by Ernest Hogan
Oralé, buckaroos! Lost Trails 2: Forgotten Tales of theWeird West, edited by Cynthia Ward, with another story by me, plus a lot of other fantastic rip-snorters by some of the best damn writers around.
It's a follow-up to the first Lost Trails anthology, that included my story “Pancho Villa's Flying Circus,” an anti-steampunk romp that has gained a bit of a reputation.
You better grab them both if you want to stay on top of things.
This second volume features “Lupita's Hand,” an Aztláni western with gunplay and Aztec magic. It was inspired by the travels in Arizona and New Mexico, searching for my roots. Did I mention that I'm descended from Irish cowboys and Mexican curanderos? I'm as Wild West as huevos rancheros, another weird, rasquache product of Aztlán, as all Chicanos are.
It's an obsession with me. So much that I find visions of a sequel popping into my head. Maybe there's a whole world – or even a universe growing in there, while I gather research materials in the real west.
As a kid growing up in the fifties and sixties, I absorbed a lot of the Wild West through popular culture, though I do find Zane Grey and Louis L'Amour kind of dull. I prefer things like Jodorowsy's El Topo and Ishmael Reed's Yellow Back Radio Broke Down. I like my west weird as well as wild.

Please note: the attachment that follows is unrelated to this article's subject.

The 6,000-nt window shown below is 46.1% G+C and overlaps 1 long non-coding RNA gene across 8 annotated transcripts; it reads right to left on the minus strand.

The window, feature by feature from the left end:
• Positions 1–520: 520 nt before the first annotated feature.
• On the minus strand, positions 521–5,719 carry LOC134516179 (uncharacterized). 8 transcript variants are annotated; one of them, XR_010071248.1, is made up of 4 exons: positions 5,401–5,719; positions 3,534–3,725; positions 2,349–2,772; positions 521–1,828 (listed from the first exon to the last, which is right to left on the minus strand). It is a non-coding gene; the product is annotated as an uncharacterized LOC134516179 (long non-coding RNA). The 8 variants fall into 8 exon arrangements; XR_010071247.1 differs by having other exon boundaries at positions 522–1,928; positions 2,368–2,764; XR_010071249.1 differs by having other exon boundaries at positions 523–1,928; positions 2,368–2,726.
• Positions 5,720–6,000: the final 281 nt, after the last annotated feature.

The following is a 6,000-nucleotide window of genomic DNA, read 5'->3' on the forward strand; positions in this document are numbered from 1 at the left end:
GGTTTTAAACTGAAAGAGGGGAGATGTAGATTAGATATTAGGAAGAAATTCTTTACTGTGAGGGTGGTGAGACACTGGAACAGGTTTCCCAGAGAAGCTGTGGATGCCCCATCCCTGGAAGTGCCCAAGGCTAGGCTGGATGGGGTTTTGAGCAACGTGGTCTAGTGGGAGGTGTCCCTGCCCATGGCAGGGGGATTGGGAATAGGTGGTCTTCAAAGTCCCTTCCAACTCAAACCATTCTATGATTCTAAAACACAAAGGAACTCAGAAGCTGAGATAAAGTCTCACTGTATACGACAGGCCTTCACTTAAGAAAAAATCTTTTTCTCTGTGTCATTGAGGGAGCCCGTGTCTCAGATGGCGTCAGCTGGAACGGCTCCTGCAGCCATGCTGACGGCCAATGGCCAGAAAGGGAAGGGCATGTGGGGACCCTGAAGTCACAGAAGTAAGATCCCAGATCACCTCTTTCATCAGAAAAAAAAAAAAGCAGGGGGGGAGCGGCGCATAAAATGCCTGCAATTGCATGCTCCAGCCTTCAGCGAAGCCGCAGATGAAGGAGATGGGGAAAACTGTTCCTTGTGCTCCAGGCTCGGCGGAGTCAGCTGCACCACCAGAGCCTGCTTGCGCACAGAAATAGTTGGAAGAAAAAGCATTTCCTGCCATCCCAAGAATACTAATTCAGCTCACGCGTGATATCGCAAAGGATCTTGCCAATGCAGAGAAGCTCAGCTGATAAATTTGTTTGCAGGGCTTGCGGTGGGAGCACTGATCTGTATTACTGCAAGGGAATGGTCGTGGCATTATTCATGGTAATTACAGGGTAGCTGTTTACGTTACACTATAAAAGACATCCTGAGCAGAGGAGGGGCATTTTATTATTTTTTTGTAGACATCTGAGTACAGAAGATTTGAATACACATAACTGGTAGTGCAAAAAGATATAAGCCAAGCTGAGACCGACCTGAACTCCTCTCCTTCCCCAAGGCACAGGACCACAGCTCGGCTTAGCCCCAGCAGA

Mexicans and Indians help. Spaghetti westerns – my favorite is A Bullet for the General -- especially when they are bizarre and don't know it, are great. Just don't let it get all whitebread on you. For me Aztlán is the Wild West.
You see, the Wild West isn't history, it's myth, violent dreams spawned by the struggle to build a life in land snatched through generations of bloody conflict. Who are we? What are we becoming? Who are we shooting today?
Of course Hollywood and its corporate masters want to make it all suitable for Chinese videogame addicts and American tract-housing dwellers, but there's something about this land and its myths. They want to be wild. They have issues. And the real history is there: fermenting under the volcanic landscapes, mongrel ghosts with mythotecnic agendas that go way back, and reach into the future . . .
It's time to take back the Wild West, Aztlán, and let it be as weird as it needs to be.